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Mishlei 17-13 (Ingratitude)

Mishlei 17-13 


Key Concepts

Hashem created the world as an act of kindness towards its creatures. Man is the most noble of all the created beings, with the ability to appreciate the kindness that has been done to him in giving him life. In return he is expected to do what is right, while rejecting what is evil. To fulfill that purpose man is called upon to emulate his Creator and to act with kindness to his fellows, and with gratitude to the Creator.

Throughout his life a man should be aware of the kindnesses that are being constantly being done to him by Hashem and by other people. His responsibility to act with kindness at every opportunity is, in effect, a repayment of the kindnesses that have been done to him. Through this noble character trait of gratitude man fulfills his purpose in having been created.

What happens if a man fails in his mission of acting towards others with kindness? He is thereby showing ingratitude to the One who created him. For this he deserves to be called to account. But if he now acts badly by harming or hurting other people, he has compounded his sin, especially if the person he is hurting was kind to him. And if he acts disrespectfully to Hashem, desecrating the Name of Hashem, he has committed the ultimate ingratitude.

A person who lives a life of ingratitude is associating himself with evil, both for himself and those he cares about. That association will be permanent if he does not mend his ways, for he has failed to fulfill the purpose for which he was created.

Exploring Mishlei

 יג = מֵשִׁיב רָעָה תַּחַת טוֹבָה לֹא תָמוּשׁ רָעָה מִבֵּיתוֹ

(13) Whoever returns evil for good,
evil will not depart from his house.

This proverb brings our attention to the consequences of ingratitude. Ingratitude is a living tragedy which brings about permanent harm, both spiritual and physical, for the one who practices it and for those around him.

Learning Mishlei

(13) Whoever returns evil מֵשִׁיב רָעָה
for good תַּחַת טוֹבָה,
hurting the one who has been kind to him,
evil will not departלֹא תָמוּשׁ רָעָה
from his houseמִבֵּיתוֹ.
for he is putting himself in a state that is beyond redemption.

Additional Insights

[1] A person who has acquired wealth through the mercy of Hashem has an obligation to use that wealth in a way that is acceptable to Hashem, such as helping other people. If he fails to do so he is guilty of ingratitude to Hashem, repaying evil for good.  (הגר”א)

[2] Inevitably, the consequence of ingratitude is corruption of the person’s moral character. This will lead to further sin which will continue indefinitely. The Midrash tells us that Pharaoh failed to show gratitude for the good that Yosef did during the famine in Mitzrayim. This attitude continued to eat away at him until he ended up denying Hashem. (אלשיך)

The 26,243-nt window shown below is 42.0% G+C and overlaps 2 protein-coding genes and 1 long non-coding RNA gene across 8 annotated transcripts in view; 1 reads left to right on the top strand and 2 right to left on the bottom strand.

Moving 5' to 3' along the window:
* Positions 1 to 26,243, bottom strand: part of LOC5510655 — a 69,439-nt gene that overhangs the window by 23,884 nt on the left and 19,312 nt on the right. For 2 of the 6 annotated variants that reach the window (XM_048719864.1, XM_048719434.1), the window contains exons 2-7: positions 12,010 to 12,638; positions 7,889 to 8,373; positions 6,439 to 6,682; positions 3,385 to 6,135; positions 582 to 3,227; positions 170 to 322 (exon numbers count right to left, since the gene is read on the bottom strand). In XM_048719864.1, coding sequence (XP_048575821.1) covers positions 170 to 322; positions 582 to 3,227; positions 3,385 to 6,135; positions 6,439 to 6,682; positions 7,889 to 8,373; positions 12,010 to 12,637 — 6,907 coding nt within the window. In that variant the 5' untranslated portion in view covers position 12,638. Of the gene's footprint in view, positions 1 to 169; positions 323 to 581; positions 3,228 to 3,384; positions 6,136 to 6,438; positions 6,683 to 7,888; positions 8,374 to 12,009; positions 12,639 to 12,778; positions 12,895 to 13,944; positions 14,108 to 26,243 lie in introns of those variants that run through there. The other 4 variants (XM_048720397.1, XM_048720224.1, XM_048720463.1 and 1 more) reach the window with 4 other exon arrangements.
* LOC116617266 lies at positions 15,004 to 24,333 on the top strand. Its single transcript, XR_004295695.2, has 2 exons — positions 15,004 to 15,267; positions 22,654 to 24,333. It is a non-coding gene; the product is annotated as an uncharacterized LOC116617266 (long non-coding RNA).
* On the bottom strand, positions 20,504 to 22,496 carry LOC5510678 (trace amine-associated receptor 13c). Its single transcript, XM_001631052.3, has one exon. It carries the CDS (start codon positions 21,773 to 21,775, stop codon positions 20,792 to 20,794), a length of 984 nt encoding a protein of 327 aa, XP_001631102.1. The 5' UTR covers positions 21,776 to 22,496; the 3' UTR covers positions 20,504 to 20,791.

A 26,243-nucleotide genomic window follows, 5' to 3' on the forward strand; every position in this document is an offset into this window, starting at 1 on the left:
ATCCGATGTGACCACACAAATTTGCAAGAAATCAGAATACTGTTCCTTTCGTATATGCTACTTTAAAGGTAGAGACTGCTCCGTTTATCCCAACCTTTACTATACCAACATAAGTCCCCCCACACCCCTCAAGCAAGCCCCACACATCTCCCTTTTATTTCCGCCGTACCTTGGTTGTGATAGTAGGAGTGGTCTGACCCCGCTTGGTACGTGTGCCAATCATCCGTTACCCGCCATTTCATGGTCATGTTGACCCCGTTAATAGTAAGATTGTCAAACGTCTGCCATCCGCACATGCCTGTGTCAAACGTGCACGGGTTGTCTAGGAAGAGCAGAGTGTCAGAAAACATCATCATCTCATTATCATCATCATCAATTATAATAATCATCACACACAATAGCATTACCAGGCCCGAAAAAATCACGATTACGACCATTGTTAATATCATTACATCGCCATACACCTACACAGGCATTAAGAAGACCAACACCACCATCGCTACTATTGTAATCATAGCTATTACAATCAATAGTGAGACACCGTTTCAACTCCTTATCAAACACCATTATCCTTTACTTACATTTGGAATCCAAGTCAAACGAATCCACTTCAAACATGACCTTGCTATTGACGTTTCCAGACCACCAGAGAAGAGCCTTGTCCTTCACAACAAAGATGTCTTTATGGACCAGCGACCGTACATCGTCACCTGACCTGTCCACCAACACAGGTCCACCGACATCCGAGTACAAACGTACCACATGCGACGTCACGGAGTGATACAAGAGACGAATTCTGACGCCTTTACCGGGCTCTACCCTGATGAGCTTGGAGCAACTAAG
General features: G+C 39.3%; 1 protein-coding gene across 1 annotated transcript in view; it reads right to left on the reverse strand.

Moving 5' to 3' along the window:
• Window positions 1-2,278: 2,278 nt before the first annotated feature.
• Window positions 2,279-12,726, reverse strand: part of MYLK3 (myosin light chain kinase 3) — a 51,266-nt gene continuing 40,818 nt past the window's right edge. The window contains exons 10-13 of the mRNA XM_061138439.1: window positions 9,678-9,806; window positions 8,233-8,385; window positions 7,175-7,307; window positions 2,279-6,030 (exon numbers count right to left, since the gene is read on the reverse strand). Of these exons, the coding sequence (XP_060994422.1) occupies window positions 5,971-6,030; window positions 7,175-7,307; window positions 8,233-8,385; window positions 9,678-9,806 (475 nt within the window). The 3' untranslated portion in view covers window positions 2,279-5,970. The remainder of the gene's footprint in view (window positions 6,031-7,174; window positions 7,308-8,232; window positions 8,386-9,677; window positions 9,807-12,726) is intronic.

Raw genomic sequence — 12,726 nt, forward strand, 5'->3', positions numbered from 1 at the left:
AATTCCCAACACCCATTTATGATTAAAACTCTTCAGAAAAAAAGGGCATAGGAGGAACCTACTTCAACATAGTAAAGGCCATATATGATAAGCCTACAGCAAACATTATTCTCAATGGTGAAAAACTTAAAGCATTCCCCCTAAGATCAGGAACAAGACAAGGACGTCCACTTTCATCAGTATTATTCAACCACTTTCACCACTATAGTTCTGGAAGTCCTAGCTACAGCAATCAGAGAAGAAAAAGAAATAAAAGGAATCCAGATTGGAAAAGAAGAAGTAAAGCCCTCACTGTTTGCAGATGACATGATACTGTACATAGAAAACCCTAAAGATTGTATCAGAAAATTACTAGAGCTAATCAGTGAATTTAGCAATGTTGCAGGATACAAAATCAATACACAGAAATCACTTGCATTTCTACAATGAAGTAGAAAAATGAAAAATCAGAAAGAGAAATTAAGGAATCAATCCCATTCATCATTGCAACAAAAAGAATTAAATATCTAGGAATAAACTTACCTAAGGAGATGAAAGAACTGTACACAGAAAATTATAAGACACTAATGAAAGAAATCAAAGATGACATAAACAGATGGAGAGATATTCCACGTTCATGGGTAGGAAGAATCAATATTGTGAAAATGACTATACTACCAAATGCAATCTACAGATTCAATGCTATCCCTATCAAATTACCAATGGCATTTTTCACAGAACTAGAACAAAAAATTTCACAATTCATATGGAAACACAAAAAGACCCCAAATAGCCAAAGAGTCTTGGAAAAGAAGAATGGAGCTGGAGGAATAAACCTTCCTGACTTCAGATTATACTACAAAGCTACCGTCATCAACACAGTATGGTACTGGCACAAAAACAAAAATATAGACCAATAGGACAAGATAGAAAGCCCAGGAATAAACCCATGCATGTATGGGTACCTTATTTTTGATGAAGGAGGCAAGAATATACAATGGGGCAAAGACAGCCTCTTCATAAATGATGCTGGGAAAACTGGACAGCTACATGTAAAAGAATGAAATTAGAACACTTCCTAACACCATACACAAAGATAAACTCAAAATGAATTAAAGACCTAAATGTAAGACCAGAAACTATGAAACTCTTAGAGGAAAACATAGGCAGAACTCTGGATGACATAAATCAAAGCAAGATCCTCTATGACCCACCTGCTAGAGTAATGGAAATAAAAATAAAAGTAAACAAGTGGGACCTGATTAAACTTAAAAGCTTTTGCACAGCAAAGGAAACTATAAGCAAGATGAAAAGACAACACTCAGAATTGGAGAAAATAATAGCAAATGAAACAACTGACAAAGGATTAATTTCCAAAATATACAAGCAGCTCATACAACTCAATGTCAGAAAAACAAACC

[3] Inevitably the consequence of ingratitude is an outbreak of contention and strife. Thus, an ungrateful person will find that the evil of quarreling never leaves his house. (אלשיך)

[4] A person who disregards the good that has been done for him, is likely to have developed an excuse that he feels can justify his betrayal. We see this by Pharaoh who enslaved the Jewish people, disregarding all the good that Yosef had done for Mitzrayim during the famine. He justified this action with the pretext of protecting Mitzrayim against the imagined threat posed by the Jews. However, the obligation to show gratitude demands that one set aside one’s self-interest. (דעת סופרים)

[5] A person who is guilty of ingratitude will find it difficult to escape a tragic destiny because he will develop a reputation of being an ingrate. As a result, people will be reluctant to help him when he encounters hard times. (רלב”ג)

[6] Another reason that a person who is guilty of ingratitude will find it difficult to escape a tragic destiny is that his ingratitude towards his fellow man will be reflected in a corresponding ingratitude towards his Creator, thereby invoking Divine retribution.  (רלב”ג)

[7] A person who is guilty of ingratitude will find it difficult to do teshuvah and be forgiven because Heavenly justice is based on “middah k’neged middah”, that is, a punishment to fit the crime. In this case, the crime is paying back harm in return for kindness, so that the appropriate punishment would be to reject an attempt at repentance. Thus, there will be no opportunity for “evil to depart from his house.”(מלבים)

[8] A person might excuse himself from being grateful because the person who helped him was guided in that action by Divine Providence. Even if that is true, he is nevertheless obligated to show gratitude to whomever Hashem has chosen to be His agent. (מעם לועז)

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